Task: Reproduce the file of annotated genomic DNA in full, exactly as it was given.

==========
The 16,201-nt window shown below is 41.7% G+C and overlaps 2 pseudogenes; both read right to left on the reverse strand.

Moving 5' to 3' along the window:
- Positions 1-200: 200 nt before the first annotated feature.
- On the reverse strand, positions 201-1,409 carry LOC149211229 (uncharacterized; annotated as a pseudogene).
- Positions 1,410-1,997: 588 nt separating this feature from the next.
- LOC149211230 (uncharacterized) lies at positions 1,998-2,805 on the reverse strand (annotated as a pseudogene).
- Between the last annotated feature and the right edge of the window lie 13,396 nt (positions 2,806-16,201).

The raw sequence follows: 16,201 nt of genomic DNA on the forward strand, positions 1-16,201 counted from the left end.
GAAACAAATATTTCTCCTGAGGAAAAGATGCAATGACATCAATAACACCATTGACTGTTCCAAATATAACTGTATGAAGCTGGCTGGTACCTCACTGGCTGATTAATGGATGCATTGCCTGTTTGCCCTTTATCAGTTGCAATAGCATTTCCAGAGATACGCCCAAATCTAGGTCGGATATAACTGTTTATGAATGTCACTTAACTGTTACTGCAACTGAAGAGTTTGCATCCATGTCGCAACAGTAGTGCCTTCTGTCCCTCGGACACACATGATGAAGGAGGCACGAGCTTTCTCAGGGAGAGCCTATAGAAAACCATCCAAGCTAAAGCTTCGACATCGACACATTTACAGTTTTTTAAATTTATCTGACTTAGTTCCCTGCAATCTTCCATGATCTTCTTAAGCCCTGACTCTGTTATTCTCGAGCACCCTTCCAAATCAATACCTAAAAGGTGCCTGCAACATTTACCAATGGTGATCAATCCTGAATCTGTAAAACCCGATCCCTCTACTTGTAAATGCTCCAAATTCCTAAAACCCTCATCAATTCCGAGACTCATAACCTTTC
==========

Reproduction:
The 16,201-nt window shown below is 41.7% G+C and overlaps 2 pseudogenes; both read right to left on the reverse strand.

Moving 5' to 3' along the window:
- Positions 1-200: 200 nt before the first annotated feature.
- On the reverse strand, positions 201-1,409 carry LOC149211229 (uncharacterized; annotated as a pseudogene).
- Positions 1,410-1,997: 588 nt separating this feature from the next.
- LOC149211230 (uncharacterized) lies at positions 1,998-2,805 on the reverse strand (annotated as a pseudogene).
- Between the last annotated feature and the right edge of the window lie 13,396 nt (positions 2,806-16,201).

The raw sequence follows: 16,201 nt of genomic DNA on the forward strand, positions 1-16,201 counted from the left end.
GAAACAAATATTTCTCCTGAGGAAAAGATGCAATGACATCAATAACACCATTGACTGTTCCAAATATAACTGTATGAAGCTGGCTGGTACCTCACTGGCTGATTAATGGATGCATTGCCTGTTTGCCCTTTATCAGTTGCAATAGCATTTCCAGAGATACGCCCAAATCTAGGTCGGATATAACTGTTTATGAATGTCACTTAACTGTTACTGCAACTGAAGAGTTTGCATCCATGTCGCAACAGTAGTGCCTTCTGTCCCTCGGACACACATGATGAAGGAGGCACGAGCTTTCTCAGGGAGAGCCTATAGAAAACCATCCAAGCTAAAGCTTCGACATCGACACATTTACAGTTTTTTAAATTTATCTGACTTAGTTCCCTGCAATCTTCCATGATCTTCTTAAGCCCTGACTCTGTTATTCTCGAGCACCCTTCCAAATCAATACCTAAAAGGTGCCTGCAACATTTACCAATGGTGATCAATCCTGAATCTGTAAAACCCGATCCCTCTACTTGTAAATGCTCCAAATTCCTAAAACCCTCATCAATTCCGAGACTCATAACCTTTC